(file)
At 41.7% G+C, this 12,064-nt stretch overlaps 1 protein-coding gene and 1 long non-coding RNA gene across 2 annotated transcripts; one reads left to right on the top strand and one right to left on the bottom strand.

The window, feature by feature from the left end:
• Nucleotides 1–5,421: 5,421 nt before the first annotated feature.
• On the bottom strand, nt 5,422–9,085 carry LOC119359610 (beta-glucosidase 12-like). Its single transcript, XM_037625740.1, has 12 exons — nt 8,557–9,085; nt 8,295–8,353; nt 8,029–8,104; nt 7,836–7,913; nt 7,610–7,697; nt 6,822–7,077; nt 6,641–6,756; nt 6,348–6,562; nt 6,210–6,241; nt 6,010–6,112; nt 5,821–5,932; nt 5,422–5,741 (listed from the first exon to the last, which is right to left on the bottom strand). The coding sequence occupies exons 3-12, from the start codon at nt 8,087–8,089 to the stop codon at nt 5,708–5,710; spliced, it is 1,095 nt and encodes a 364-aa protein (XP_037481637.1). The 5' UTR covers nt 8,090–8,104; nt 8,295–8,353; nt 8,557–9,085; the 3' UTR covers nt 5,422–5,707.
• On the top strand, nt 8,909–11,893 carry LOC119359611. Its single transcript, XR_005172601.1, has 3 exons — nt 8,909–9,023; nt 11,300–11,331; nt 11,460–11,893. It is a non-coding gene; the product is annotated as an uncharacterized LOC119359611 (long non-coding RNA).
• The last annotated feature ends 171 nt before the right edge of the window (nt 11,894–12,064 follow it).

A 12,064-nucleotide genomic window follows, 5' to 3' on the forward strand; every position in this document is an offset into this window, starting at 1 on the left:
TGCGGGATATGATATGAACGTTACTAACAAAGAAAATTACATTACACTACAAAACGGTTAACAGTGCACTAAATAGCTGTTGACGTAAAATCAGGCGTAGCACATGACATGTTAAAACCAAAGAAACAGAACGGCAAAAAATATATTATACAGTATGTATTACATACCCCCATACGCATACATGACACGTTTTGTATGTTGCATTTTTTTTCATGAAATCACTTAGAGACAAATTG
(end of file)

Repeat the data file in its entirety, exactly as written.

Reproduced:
At 41.7% G+C, this 12,064-nt stretch overlaps 1 protein-coding gene and 1 long non-coding RNA gene across 2 annotated transcripts; one reads left to right on the top strand and one right to left on the bottom strand.

The window, feature by feature from the left end:
• Nucleotides 1–5,421: 5,421 nt before the first annotated feature.
• On the bottom strand, nt 5,422–9,085 carry LOC119359610 (beta-glucosidase 12-like). Its single transcript, XM_037625740.1, has 12 exons — nt 8,557–9,085; nt 8,295–8,353; nt 8,029–8,104; nt 7,836–7,913; nt 7,610–7,697; nt 6,822–7,077; nt 6,641–6,756; nt 6,348–6,562; nt 6,210–6,241; nt 6,010–6,112; nt 5,821–5,932; nt 5,422–5,741 (listed from the first exon to the last, which is right to left on the bottom strand). The coding sequence occupies exons 3-12, from the start codon at nt 8,087–8,089 to the stop codon at nt 5,708–5,710; spliced, it is 1,095 nt and encodes a 364-aa protein (XP_037481637.1). The 5' UTR covers nt 8,090–8,104; nt 8,295–8,353; nt 8,557–9,085; the 3' UTR covers nt 5,422–5,707.
• On the top strand, nt 8,909–11,893 carry LOC119359611. Its single transcript, XR_005172601.1, has 3 exons — nt 8,909–9,023; nt 11,300–11,331; nt 11,460–11,893. It is a non-coding gene; the product is annotated as an uncharacterized LOC119359611 (long non-coding RNA).
• The last annotated feature ends 171 nt before the right edge of the window (nt 11,894–12,064 follow it).

A 12,064-nucleotide genomic window follows, 5' to 3' on the forward strand; every position in this document is an offset into this window, starting at 1 on the left:
TGCGGGATATGATATGAACGTTACTAACAAAGAAAATTACATTACACTACAAAACGGTTAACAGTGCACTAAATAGCTGTTGACGTAAAATCAGGCGTAGCACATGACATGTTAAAACCAAAGAAACAGAACGGCAAAAAATATATTATACAGTATGTATTACATACCCCCATACGCATACATGACACGTTTTGTATGTTGCATTTTTTTTCATGAAATCACTTAGAGACAAATTG